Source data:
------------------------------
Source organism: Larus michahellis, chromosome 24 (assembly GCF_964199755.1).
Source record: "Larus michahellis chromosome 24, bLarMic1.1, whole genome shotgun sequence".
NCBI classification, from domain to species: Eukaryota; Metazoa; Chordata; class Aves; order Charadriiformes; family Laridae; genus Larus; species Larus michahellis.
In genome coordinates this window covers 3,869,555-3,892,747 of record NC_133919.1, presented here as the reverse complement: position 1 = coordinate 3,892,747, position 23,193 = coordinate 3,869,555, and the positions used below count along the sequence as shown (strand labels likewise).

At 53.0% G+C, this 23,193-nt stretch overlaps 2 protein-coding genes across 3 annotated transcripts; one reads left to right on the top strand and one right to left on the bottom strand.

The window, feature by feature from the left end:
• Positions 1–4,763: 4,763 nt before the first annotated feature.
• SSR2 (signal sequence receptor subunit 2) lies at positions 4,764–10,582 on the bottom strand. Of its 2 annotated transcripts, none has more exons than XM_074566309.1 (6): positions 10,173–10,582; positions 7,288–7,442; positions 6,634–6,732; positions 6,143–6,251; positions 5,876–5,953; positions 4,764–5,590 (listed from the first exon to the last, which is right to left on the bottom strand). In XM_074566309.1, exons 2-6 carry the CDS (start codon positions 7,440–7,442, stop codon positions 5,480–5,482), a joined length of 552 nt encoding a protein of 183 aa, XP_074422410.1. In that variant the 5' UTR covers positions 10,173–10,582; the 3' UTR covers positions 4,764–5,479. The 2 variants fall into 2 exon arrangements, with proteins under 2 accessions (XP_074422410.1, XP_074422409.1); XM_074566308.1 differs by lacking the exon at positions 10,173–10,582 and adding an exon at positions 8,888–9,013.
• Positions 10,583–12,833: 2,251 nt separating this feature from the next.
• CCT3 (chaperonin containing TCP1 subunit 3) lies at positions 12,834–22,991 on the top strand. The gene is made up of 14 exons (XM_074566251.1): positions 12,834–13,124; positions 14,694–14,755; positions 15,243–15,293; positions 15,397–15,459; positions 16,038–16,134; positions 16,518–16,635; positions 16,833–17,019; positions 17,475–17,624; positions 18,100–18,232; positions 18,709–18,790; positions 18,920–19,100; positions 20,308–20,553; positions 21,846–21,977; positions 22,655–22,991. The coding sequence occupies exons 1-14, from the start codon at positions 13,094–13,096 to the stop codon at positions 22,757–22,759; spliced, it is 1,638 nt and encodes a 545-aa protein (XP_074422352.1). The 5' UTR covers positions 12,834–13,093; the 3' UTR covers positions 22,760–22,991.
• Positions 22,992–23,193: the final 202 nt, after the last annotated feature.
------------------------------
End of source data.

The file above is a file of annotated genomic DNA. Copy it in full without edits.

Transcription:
Source organism: Larus michahellis, chromosome 24 (assembly GCF_964199755.1).
Source record: "Larus michahellis chromosome 24, bLarMic1.1, whole genome shotgun sequence".
NCBI classification, from domain to species: Eukaryota; Metazoa; Chordata; class Aves; order Charadriiformes; family Laridae; genus Larus; species Larus michahellis.
In genome coordinates this window covers 3,869,555-3,892,747 of record NC_133919.1, presented here as the reverse complement: position 1 = coordinate 3,892,747, position 23,193 = coordinate 3,869,555, and the positions used below count along the sequence as shown (strand labels likewise).

At 53.0% G+C, this 23,193-nt stretch overlaps 2 protein-coding genes across 3 annotated transcripts; one reads left to right on the top strand and one right to left on the bottom strand.

The window, feature by feature from the left end:
• Positions 1–4,763: 4,763 nt before the first annotated feature.
• SSR2 (signal sequence receptor subunit 2) lies at positions 4,764–10,582 on the bottom strand. Of its 2 annotated transcripts, none has more exons than XM_074566309.1 (6): positions 10,173–10,582; positions 7,288–7,442; positions 6,634–6,732; positions 6,143–6,251; positions 5,876–5,953; positions 4,764–5,590 (listed from the first exon to the last, which is right to left on the bottom strand). In XM_074566309.1, exons 2-6 carry the CDS (start codon positions 7,440–7,442, stop codon positions 5,480–5,482), a joined length of 552 nt encoding a protein of 183 aa, XP_074422410.1. In that variant the 5' UTR covers positions 10,173–10,582; the 3' UTR covers positions 4,764–5,479. The 2 variants fall into 2 exon arrangements, with proteins under 2 accessions (XP_074422410.1, XP_074422409.1); XM_074566308.1 differs by lacking the exon at positions 10,173–10,582 and adding an exon at positions 8,888–9,013.
• Positions 10,583–12,833: 2,251 nt separating this feature from the next.
• CCT3 (chaperonin containing TCP1 subunit 3) lies at positions 12,834–22,991 on the top strand. The gene is made up of 14 exons (XM_074566251.1): positions 12,834–13,124; positions 14,694–14,755; positions 15,243–15,293; positions 15,397–15,459; positions 16,038–16,134; positions 16,518–16,635; positions 16,833–17,019; positions 17,475–17,624; positions 18,100–18,232; positions 18,709–18,790; positions 18,920–19,100; positions 20,308–20,553; positions 21,846–21,977; positions 22,655–22,991. The coding sequence occupies exons 1-14, from the start codon at positions 13,094–13,096 to the stop codon at positions 22,757–22,759; spliced, it is 1,638 nt and encodes a 545-aa protein (XP_074422352.1). The 5' UTR covers positions 12,834–13,093; the 3' UTR covers positions 22,760–22,991.
• Positions 22,992–23,193: the final 202 nt, after the last annotated feature.